As it is, utilitarianism seems unworkable. It requires a knowledge of other people’s subjective experience that we just don’t have and actually figuring out the exact consequences of an action are, even for normal actions, really hard. Someone like the President is going to have an impossible time figuring out the exact change in happiness as a result of, say, a new healthcare policy.
Can Utilitarianism do better than Jeremy Bentham’s formulation? Well, maybe. Preference Utilitarianism is a very popular formulation that states that, instead of maximizing people’s happiness, we ought to maximize the fulfillment of their preferences.
Even if it doesn’t sound like it, that’s a pretty substantial difference. We no longer have to stay awake wondering if our perfectly utilitarian society is just going to become a group of drugged-up wireheads; we can just poll people and ask “hey, would you like to be strapped to a chair with a machine stimulating the pleasure-centers of your brain for the rest of your natural life?” and listen when they say “umm, no?”.
Better still, while it is quite difficult to calculate happiness it’s much easier to calculate preferences. The field of Economics already has a whole host of tricks for doing so. We don’t have to ask people “how much, would you say, do you value the new iPhone5?” we can just set the price and see who buys it. People’s actions say a lot about their innate preferences.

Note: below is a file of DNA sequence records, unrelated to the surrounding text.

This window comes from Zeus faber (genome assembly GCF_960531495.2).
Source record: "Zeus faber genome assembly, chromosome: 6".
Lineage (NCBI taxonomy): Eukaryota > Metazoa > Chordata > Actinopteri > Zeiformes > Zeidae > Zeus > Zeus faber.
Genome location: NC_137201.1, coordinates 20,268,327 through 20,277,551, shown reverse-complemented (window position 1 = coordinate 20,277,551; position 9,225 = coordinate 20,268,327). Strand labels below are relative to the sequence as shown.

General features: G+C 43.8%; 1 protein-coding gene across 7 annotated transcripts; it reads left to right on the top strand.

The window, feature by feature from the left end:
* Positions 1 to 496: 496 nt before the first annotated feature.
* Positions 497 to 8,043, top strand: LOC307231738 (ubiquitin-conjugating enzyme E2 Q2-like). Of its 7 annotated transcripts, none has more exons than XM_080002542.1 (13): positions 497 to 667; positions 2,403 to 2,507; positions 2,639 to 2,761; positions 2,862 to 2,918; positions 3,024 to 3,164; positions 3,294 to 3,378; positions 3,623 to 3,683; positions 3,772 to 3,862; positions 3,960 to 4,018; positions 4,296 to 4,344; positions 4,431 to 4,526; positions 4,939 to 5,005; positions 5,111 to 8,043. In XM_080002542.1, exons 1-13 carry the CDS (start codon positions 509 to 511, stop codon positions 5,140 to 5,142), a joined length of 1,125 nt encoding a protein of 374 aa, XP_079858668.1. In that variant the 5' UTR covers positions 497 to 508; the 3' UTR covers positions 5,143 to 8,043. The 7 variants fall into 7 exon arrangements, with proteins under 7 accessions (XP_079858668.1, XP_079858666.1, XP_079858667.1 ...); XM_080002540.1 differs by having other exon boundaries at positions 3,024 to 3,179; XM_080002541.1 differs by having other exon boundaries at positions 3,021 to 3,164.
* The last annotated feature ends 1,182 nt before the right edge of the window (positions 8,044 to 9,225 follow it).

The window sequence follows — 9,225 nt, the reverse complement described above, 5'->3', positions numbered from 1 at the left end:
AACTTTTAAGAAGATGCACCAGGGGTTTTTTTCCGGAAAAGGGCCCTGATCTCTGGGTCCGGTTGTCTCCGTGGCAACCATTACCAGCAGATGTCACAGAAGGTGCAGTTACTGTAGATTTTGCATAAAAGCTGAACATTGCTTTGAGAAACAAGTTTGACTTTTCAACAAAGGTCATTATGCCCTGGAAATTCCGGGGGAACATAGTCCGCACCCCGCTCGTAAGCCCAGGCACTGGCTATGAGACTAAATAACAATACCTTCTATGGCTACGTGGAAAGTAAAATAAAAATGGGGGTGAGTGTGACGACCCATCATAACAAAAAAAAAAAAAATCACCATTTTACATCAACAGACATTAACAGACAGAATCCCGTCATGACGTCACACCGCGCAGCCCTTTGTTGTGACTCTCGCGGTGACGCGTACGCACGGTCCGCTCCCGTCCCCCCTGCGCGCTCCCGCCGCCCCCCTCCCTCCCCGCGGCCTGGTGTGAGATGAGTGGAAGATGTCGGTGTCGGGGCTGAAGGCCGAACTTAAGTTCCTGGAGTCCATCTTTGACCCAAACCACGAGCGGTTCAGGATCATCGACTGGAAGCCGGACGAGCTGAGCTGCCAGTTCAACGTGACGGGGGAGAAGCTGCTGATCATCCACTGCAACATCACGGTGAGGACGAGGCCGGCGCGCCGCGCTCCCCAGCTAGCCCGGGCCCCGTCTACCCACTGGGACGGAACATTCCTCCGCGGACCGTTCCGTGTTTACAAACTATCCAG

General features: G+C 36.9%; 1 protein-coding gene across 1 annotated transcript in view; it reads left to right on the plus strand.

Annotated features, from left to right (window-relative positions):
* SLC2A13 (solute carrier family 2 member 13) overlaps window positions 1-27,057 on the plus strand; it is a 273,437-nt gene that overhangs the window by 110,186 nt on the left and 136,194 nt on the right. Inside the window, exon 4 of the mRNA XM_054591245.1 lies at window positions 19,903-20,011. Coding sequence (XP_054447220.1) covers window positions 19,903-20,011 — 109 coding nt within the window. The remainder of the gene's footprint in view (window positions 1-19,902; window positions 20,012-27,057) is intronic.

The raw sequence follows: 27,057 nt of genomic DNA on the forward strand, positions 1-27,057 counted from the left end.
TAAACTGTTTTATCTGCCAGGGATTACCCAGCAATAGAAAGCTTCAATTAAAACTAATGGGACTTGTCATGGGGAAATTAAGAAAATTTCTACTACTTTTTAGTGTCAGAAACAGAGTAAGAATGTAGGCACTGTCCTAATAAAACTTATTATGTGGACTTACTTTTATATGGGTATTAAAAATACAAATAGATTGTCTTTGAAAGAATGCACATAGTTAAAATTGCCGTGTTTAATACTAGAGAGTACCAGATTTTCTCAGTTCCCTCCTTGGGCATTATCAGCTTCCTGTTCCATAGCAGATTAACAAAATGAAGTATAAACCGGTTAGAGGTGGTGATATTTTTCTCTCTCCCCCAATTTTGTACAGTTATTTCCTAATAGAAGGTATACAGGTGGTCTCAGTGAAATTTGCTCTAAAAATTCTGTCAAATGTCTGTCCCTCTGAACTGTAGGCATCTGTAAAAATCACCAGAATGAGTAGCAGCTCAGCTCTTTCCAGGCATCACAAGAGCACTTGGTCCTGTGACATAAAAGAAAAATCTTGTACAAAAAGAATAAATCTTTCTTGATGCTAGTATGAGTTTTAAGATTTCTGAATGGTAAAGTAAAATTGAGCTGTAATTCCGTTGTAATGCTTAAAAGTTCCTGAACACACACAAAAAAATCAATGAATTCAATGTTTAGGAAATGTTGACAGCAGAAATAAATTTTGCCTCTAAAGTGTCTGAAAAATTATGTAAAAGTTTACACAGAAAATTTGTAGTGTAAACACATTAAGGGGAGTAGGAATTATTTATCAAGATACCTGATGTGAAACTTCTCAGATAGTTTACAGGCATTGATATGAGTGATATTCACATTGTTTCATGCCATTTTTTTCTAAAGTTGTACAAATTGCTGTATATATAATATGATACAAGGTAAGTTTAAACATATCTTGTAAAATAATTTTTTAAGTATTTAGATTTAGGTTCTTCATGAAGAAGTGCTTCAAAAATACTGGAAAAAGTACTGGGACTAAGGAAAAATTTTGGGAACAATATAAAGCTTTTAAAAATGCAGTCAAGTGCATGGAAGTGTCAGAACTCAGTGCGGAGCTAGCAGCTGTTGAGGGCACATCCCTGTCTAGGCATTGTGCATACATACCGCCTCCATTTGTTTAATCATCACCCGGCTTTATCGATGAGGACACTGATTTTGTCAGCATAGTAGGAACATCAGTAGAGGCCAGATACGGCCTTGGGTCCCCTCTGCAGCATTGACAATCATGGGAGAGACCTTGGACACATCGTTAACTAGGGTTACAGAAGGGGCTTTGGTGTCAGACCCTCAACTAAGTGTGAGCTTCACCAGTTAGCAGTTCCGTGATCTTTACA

On the other hand, what about situations where people’s preferences are harmful to them? Someone who is anorexic may prefer to starve themselves, but it doesn’t seem like fulfilling their preference is a good thing. It’s pretty foolish to suggest that people always know what’s best for them.
Utilitarianism also has problems of narrow-mindedness. In focusing on happiness or fulfilling preferences it ignores a lot of what intuitively seems to be relevant to moral problems (for example, an individual’s duties and responsibilities). Some moral problems just don’t seem to be about happiness. New parents, in disciplining children for instance, often sacrifice their own happiness for the sake of their children (even if their decisions aren’t making the kid happy either).
If you find all the math and complicated scenarios frustrating, just remember that, at its core, Utilitarianism is about happiness. I think most utilitarians (and most Christians) would agree that if you live your life trying to make people happy you’re not going to screw up too badly.
Ultimately, I don’t find Utilitarianism convincing as a moral theory. The whole idea of needing to know the exact consequences of your actions seems unworkable in practice and utilitarianism conflicts with my intuitions in several different ways. On the other hand, I have great respect for utilitarians. It’s always a good thing when people seriously consider the consequences of their actions and it’s certainly a good thing when we care about what happens to others (sorry, Ayn Rand).
Speaking of Rand, next time we’ll talk about a very different moral system that starts from the a very similar place: the idea that maximizing your own happiness and self interest is the only moral principle.
Thomas Carey is a husband and father. In his spare time, he’s a Ph.D. student at the University of Colorado, Boulder and tries to relax from both by hiking, climbing, and playing board games.